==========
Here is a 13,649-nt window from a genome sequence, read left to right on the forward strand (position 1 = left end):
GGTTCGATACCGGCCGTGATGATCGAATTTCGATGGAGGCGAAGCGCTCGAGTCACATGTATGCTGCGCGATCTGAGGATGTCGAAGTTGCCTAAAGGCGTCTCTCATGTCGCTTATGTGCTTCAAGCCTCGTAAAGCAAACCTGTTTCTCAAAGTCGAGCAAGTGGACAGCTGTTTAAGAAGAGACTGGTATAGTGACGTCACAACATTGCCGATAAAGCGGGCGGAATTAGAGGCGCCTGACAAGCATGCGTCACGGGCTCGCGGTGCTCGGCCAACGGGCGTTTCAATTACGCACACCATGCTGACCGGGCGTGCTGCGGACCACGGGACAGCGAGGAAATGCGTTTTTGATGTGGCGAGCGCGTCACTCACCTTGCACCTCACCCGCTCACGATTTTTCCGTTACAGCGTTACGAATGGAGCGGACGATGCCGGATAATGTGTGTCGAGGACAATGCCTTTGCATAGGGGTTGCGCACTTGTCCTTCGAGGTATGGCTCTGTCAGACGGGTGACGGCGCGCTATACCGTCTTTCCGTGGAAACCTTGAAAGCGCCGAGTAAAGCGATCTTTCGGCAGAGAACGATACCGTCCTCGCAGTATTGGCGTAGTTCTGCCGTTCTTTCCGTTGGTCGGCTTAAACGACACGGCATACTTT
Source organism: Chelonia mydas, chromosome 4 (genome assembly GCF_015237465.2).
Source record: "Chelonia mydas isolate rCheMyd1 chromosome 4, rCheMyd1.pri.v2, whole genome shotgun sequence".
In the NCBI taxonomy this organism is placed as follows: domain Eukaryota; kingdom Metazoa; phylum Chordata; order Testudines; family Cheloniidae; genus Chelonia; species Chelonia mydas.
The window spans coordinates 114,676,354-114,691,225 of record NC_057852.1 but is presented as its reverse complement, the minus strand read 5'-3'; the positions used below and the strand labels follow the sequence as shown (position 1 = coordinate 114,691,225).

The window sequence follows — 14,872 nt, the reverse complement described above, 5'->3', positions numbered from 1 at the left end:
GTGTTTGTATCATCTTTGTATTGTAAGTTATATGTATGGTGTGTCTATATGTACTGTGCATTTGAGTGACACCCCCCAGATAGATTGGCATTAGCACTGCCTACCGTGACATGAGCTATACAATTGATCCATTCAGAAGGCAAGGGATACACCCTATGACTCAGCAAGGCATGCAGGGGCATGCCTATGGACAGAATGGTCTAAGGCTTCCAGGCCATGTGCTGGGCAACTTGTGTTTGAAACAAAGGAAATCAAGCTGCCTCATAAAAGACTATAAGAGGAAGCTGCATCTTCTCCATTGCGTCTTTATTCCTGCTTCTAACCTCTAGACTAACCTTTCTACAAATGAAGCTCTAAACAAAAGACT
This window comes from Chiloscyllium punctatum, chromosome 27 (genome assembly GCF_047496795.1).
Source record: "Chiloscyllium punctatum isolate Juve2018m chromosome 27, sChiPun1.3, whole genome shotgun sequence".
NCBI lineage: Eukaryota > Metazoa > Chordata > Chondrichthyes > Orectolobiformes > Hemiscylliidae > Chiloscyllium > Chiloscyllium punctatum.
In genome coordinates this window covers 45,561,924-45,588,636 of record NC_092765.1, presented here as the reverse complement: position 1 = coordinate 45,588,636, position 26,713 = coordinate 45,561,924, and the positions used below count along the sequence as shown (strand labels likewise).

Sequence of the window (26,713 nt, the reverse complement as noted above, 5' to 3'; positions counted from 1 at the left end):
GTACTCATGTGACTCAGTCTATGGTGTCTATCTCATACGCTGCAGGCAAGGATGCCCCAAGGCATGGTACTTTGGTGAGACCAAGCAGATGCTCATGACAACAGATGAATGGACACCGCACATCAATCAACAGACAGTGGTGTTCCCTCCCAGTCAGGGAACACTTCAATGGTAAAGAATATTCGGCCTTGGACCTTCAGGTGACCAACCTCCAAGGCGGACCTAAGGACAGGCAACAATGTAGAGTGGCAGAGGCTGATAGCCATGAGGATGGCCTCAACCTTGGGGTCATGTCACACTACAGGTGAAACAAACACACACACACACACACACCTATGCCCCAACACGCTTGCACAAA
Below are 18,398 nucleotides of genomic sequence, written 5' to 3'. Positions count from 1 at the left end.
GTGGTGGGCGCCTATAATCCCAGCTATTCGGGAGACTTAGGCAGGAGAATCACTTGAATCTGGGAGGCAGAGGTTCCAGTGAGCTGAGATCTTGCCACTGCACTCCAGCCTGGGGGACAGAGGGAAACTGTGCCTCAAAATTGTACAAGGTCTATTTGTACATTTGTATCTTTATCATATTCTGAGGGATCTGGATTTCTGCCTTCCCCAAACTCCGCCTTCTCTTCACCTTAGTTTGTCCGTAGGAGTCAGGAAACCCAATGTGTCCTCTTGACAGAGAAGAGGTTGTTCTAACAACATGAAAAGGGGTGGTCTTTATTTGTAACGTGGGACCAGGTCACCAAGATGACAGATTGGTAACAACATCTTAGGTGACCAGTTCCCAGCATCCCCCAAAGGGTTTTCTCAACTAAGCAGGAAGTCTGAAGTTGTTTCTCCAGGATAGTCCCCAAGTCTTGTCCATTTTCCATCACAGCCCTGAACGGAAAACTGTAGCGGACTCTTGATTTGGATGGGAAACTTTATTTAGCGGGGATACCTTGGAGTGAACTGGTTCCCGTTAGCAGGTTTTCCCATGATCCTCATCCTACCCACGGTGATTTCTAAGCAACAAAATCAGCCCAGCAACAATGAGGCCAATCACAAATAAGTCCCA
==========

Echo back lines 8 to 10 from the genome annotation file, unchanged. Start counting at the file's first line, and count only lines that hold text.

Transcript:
GTGTTTGTATCATCTTTGTATTGTAAGTTATATGTATGGTGTGTCTATATGTACTGTGCATTTGAGTGACACCCCCCAGATAGATTGGCATTAGCACTGCCTACCGTGACATGAGCTATACAATTGATCCATTCAGAAGGCAAGGGATACACCCTATGACTCAGCAAGGCATGCAGGGGCATGCCTATGGACAGAATGGTCTAAGGCTTCCAGGCCATGTGCTGGGCAACTTGTGTTTGAAACAAAGGAAATCAAGCTGCCTCATAAAAGACTATAAGAGGAAGCTGCATCTTCTCCATTGCGTCTTTATTCCTGCTTCTAACCTCTAGACTAACCTTTCTACAAATGAAGCTCTAAACAAAAGACT
This window comes from Chiloscyllium punctatum, chromosome 27 (genome assembly GCF_047496795.1).
Source record: "Chiloscyllium punctatum isolate Juve2018m chromosome 27, sChiPun1.3, whole genome shotgun sequence".